If your loved one is preparing for knee replacement surgery you have a lot on your mind! Undoubtedly, you’ve given some thought to the recovery period. Proper recovery after a knee replacement is key to the success of the procedure. Returning to a home that is prepared and equipped for optimal care should be a priority.
According to the Arthritis Foundation, in a recent survey of people who had undergone joint surgery, “more than 41% said they were well prepared for their at-home recovery needs – and were grateful for it! Those who weren’t prepared reported feelings of frustration and depression”.
How do I prepare my loved one’s home prior to a knee replacement?
If your parent or loved one is scheduled for a knee replacement, here’s a helpful “to-do” list to prepare their home for the best possible recovery:
Clutter be gone!
Look around the house for obvious areas of concern. Crowded living spaces and piles of clutter can be a big problem. Your loved one will eventually be using a walker after the surgery. It’s best to plan for plenty of space to help navigate through rooms and hallways.
- Place wires and electrical cords out of harms way
- Put away rugs as they become fall risks
- Move or even “remove” furniture
- Relocate small tables
- Put away extra décor or knickknacks
Grab some gear!
Having purchased a few items ahead of time can eliminate stress and prevent several late night trips to the store. Here’s a few great things to have on hand:
- Reachers and grabbers to help reach items on high shelves
- Walker-basket to attach to a walker for storage on the go
- Loose, comfy clothing that’s easy to get on and off
- Ice packs or bags of frozen peas
- Chair on wheels, such as an office chair, to help roll around the kitchen
- Stool softeners (pain meds have some wicked side effects!)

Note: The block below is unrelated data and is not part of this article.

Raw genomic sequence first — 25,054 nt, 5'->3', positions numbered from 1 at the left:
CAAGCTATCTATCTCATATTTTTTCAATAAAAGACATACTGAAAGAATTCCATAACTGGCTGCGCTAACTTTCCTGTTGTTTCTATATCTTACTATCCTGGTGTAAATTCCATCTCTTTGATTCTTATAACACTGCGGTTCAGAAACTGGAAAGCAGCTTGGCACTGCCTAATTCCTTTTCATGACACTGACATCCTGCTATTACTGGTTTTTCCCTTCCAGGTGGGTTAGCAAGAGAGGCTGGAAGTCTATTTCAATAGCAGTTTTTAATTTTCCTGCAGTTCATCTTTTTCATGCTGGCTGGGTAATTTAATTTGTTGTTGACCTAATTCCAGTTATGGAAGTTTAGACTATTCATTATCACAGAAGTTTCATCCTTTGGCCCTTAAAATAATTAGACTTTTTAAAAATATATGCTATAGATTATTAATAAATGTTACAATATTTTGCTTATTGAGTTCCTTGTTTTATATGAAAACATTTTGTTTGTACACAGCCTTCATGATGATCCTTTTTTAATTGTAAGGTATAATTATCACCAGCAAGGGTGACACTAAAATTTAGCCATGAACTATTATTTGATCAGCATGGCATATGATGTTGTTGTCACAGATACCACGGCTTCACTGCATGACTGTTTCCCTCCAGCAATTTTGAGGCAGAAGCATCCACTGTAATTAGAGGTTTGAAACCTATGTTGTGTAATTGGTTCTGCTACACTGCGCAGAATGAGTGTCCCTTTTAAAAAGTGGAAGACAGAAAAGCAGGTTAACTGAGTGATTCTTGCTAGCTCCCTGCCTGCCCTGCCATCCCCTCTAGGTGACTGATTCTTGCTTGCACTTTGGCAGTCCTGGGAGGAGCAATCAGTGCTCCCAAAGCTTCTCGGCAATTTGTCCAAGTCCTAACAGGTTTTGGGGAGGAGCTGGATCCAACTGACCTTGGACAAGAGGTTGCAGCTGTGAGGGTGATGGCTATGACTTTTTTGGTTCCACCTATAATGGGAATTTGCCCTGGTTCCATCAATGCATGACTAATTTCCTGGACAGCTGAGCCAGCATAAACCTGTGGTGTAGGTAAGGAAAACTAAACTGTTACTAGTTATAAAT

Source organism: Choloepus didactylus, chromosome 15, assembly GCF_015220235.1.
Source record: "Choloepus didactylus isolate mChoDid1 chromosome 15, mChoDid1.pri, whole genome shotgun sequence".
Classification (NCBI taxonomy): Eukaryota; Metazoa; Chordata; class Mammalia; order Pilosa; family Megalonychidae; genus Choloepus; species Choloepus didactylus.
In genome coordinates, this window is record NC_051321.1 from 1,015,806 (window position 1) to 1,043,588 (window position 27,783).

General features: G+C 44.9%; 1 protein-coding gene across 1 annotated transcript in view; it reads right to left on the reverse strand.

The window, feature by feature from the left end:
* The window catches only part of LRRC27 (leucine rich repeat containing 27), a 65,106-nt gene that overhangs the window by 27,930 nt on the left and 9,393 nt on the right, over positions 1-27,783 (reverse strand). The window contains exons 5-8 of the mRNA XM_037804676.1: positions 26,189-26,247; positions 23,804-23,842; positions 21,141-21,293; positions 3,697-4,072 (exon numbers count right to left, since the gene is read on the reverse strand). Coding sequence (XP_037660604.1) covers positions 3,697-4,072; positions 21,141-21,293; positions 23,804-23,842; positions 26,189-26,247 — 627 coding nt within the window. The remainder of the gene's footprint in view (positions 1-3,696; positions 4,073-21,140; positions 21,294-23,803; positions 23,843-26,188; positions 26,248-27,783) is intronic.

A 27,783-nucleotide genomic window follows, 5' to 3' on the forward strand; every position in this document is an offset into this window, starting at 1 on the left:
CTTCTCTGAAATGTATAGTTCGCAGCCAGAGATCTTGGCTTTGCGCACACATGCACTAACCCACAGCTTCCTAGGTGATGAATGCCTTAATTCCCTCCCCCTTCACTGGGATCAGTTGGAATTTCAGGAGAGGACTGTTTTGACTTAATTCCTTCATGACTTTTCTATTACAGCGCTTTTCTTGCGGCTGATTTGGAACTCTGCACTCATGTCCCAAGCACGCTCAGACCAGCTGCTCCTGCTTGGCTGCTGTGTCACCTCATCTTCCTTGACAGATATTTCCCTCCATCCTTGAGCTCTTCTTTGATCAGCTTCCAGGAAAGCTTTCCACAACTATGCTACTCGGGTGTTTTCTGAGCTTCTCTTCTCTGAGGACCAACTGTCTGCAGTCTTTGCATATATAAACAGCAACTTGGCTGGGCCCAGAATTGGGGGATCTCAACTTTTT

- Scar gel
- Lip Balm
- Nonskid socks
- Night lights
- Wedge pillow
- Shower seat
- Hand-held shower head
- Elevated toilet seat with handles
- Grab bars for the bathroom or hallways
Establish a “Mission Control Center”.
Most people prefer the comfort of a recliner during the daytime. Mobility is a challenge for several weeks and preparing a “mission control center” in the living room is a smart decision. It’s best to choose a chair that has arms they can push off of while trying to stand. Chairs that rock or are too soft create an unstable, “mushy” environment that becomes a fall risk.
If possible, place a table near the chair to hold the following necessities:
- Phone charger
- Television remote
The bathroom can prove to be your greatest challenge. Consider the following changes:
- Remove rugs to prevent falls
- Purchase a shower chair
- Install a hand-held shower
- Attach non-slip, textured decals to shower floor
- Purchase an elevated toilet seat with handles
- Mount temporary hooks on walls or doors to hang items in convenient locations
- If you have a shower door, consider removing it and installing a temporary plastic curtain
Borrow a bedroom.
Climbing stairs is difficult after knee surgery. If their bedroom is upstairs you might consider setting up camp on the main floor. Sleeping in a guest room or creating a space for a temporary bed near the main living area is a smart decision.
Stock the fridge!
Your loved one will be dependent on you or other caregivers to provide meals. Stock the pantry, fridge and freezer before they return home. If there’s time to prepare meals ahead of time and freeze them that’s always a win!
It takes a village.
Every recovery is different, but plan on several weeks of round-the-clock care after the surgery. They need help with meals, laundry, housework, bathing and everything in between. This may require you to take time off work and coordinate schedules with other family members.
If your list of helpers is small, consider reaching out to local churches. Some offer a “homebound ministry” that can come and assist throughout the day. And if all else fails, you can hire someone from a home health agency to stay with your loved one on a full or part time basis.
Preparing is Caring
A total knee replacement is considered a major operation. The road to recovery is a long, slow process, but a critical part of the overall success. You can never prepare too much!
Taking the time to invest in your loved one’s home can have a big payoff. Take the time, make the changes, purchase what you need and let the healing begin!
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